What is Hell?
Hell, if it is mentioned at all these days, is typically invoked as an expletive, a punch line, or as a swaggering demonstration of boldness: “Better to reign in Hell than serve in Heaven.”
People have a way of speaking boldly about things in which they are wholly ignorant. Consider those who would so casually plunge us all headlong into war with Russia. The pundits, having never experienced the horrors of total war, seem to regard it as little more than a video game. The Far Side artist Gary Larson made Hell a frequent topic of humorous cartoons.
But Hell isn’t funny. It isn’t a video game. It isn’t a punch line. It isn’t a place that its residents regard lightly however they might have spoken of it prior to their arrival. In his epic poem Paradise Lost, John Milton offers this description:
A Universe of death, which God by curse
Created evil, for evil only good,
Where all life dies, death lives, and nature breeds,
Perverse, all monstrous, all prodigious things,
Abominable, inutterable, and worse
Then Fables yet have feign’d, or fear conceiv’d …
In Albi, France, one finds Sainte-Cécile Cathedral, an imposing example of Gothic architecture that seems more brick fortress than house of God. On the west wall covering some 3,200 square feet is a massive Last Judgment mural, second in scale only to Giorgio di Antonio Vasari’s Last Judgment beneath the cupola of the Duomo in Florence. It overwhelms the viewer be it his first or tenth time to gaze upon it.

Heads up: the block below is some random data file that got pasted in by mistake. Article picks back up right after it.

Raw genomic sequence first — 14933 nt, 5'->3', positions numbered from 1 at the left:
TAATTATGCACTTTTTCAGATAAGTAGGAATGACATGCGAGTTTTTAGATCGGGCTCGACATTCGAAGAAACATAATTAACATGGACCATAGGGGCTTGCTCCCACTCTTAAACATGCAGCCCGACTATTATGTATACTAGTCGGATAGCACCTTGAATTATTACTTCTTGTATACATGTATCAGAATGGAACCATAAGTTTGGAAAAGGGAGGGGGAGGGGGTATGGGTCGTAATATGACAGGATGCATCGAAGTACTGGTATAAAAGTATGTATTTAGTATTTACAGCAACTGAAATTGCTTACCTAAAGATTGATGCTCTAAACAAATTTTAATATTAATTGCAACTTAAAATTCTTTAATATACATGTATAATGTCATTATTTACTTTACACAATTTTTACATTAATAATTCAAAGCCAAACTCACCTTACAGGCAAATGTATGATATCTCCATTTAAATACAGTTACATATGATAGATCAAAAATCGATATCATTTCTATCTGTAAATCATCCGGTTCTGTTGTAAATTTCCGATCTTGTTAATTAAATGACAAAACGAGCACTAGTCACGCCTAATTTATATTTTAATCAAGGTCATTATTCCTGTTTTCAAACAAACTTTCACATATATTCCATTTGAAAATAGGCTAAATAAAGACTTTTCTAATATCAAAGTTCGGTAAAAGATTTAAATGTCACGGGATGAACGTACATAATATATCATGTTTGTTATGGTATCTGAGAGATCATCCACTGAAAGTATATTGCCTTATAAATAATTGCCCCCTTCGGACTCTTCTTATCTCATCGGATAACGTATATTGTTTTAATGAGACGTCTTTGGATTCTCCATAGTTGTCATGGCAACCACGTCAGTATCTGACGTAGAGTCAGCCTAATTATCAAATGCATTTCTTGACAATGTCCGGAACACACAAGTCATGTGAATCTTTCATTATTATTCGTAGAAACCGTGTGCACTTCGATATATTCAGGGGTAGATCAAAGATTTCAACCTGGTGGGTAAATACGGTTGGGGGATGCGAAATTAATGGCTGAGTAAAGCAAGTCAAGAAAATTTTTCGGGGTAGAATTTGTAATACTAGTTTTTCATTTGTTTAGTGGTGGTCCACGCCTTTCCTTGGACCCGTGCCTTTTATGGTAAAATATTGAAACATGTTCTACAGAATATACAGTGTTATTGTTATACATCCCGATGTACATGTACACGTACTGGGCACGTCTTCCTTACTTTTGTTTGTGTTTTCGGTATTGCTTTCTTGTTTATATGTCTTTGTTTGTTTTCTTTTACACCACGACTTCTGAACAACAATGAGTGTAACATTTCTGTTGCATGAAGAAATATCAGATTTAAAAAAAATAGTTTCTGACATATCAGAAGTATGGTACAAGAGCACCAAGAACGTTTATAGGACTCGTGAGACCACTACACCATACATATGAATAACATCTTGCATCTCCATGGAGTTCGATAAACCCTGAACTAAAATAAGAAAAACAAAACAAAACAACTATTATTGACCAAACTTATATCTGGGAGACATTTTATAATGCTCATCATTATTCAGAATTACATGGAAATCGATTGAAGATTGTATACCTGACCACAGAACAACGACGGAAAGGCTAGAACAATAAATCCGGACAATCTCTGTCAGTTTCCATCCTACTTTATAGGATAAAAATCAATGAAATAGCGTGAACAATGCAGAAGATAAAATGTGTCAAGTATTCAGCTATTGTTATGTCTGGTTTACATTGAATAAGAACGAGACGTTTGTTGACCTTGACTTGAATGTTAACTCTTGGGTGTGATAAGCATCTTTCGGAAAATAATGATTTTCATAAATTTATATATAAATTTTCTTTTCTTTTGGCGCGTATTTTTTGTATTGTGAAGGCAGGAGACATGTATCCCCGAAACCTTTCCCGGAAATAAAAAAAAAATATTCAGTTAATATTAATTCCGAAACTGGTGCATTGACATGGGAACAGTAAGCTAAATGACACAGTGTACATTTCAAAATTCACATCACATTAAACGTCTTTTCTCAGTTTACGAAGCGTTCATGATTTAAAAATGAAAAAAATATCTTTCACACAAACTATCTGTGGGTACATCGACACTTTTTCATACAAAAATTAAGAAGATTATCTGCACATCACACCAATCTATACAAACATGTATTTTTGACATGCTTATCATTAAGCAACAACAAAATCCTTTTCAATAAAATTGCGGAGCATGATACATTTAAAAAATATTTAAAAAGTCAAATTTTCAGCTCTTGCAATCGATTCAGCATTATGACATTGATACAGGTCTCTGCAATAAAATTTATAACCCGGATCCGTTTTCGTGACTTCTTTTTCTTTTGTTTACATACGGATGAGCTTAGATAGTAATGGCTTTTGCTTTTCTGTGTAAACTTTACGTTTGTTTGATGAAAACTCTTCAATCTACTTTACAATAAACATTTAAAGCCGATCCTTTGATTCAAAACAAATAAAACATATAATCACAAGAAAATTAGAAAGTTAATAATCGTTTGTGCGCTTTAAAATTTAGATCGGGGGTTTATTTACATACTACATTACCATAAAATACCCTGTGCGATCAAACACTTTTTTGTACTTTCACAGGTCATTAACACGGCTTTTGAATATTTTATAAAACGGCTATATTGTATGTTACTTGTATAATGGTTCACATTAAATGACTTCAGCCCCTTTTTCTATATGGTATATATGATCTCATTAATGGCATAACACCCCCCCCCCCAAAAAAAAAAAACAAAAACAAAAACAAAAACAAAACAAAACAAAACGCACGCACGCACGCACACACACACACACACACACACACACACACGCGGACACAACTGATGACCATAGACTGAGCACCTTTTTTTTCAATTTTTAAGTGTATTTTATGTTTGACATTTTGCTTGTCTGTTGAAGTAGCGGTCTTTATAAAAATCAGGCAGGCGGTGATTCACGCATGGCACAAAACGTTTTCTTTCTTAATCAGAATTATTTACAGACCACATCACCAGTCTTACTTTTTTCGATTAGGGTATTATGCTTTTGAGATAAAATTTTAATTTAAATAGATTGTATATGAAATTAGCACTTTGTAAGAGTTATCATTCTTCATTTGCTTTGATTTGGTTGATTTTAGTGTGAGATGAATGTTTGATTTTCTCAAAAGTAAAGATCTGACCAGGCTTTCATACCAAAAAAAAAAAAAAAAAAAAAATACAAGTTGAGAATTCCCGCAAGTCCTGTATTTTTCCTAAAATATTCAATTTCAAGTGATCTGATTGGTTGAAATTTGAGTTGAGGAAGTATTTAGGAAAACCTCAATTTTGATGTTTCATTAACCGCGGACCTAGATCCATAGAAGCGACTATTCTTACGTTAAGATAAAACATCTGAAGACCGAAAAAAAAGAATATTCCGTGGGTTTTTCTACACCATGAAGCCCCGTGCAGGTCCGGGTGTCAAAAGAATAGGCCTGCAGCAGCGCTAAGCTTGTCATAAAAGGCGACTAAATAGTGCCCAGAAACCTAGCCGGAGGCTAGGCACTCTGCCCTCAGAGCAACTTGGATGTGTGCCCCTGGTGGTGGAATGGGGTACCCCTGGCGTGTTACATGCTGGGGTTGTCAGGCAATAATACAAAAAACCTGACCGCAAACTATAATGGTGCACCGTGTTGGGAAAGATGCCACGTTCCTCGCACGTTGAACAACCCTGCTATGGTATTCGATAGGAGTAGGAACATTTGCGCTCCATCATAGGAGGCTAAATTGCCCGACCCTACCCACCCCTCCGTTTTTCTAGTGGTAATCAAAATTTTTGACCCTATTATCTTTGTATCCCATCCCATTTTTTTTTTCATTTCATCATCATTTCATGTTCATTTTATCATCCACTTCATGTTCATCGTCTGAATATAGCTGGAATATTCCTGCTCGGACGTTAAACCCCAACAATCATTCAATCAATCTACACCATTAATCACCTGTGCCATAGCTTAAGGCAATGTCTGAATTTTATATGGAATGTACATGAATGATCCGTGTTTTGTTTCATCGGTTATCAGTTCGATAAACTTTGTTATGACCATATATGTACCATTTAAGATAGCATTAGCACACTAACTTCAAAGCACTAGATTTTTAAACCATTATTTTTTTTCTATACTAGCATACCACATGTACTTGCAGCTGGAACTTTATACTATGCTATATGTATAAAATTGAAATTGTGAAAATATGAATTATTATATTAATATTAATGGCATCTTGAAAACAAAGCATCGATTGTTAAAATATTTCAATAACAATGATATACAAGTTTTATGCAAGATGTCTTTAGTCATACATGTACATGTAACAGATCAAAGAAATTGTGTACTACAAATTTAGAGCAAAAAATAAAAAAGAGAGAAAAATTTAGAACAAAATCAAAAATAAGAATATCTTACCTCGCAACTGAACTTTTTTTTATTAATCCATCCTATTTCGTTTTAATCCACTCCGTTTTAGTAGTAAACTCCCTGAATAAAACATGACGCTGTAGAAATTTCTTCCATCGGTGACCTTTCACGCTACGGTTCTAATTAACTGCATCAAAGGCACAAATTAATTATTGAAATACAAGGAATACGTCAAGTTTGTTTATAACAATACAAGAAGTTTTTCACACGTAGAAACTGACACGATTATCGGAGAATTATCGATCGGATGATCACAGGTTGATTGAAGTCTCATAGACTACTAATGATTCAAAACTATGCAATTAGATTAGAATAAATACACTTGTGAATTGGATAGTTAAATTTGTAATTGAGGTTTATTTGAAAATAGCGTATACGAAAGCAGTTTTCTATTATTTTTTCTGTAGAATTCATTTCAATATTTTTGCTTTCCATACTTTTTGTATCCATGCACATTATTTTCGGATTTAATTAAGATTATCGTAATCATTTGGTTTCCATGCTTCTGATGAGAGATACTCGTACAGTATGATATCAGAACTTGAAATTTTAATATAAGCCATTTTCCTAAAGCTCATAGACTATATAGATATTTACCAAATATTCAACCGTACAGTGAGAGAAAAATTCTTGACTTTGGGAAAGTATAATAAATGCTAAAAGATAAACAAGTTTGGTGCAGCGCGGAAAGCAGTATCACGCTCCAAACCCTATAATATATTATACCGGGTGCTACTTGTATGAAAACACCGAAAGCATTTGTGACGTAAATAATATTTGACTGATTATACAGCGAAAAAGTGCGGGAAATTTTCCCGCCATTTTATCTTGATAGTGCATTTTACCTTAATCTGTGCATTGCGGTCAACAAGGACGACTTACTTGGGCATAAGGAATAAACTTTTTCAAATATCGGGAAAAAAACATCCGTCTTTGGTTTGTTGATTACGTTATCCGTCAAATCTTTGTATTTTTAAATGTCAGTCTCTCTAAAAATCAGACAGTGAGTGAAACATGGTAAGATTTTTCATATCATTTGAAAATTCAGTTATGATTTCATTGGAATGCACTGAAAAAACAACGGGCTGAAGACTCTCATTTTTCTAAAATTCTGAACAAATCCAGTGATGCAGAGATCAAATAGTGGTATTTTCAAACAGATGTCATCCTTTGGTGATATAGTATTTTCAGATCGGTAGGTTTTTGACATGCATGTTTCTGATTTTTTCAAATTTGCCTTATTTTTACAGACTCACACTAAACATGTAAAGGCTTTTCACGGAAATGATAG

Like those of the Italian painters Giotto, Michelangelo, and Vasari, it is graphic. But where the Italian artists used the bright, vivid colors common to the Mediterranean, the Flemish artists (their names are lost to history) commissioned to do the work at Albi used the muted, bleak, and almost colorless palette common to the cold environs of northern Europe. The effect is grim, terrifying.
At the center is a triumphant Jesus Christ, enthroned on His seat of judgment, surrounded by angels, their wings spread. To His right sit the Apostles. Beneath them the saints are resurrected, they kneel in adoration, the books of their hearts open to him. They are welcomed into the Kingdom of Heaven. To Jesus’ left we see a similar scene. The dead are likewise raised, the books of their hearts are also open to him.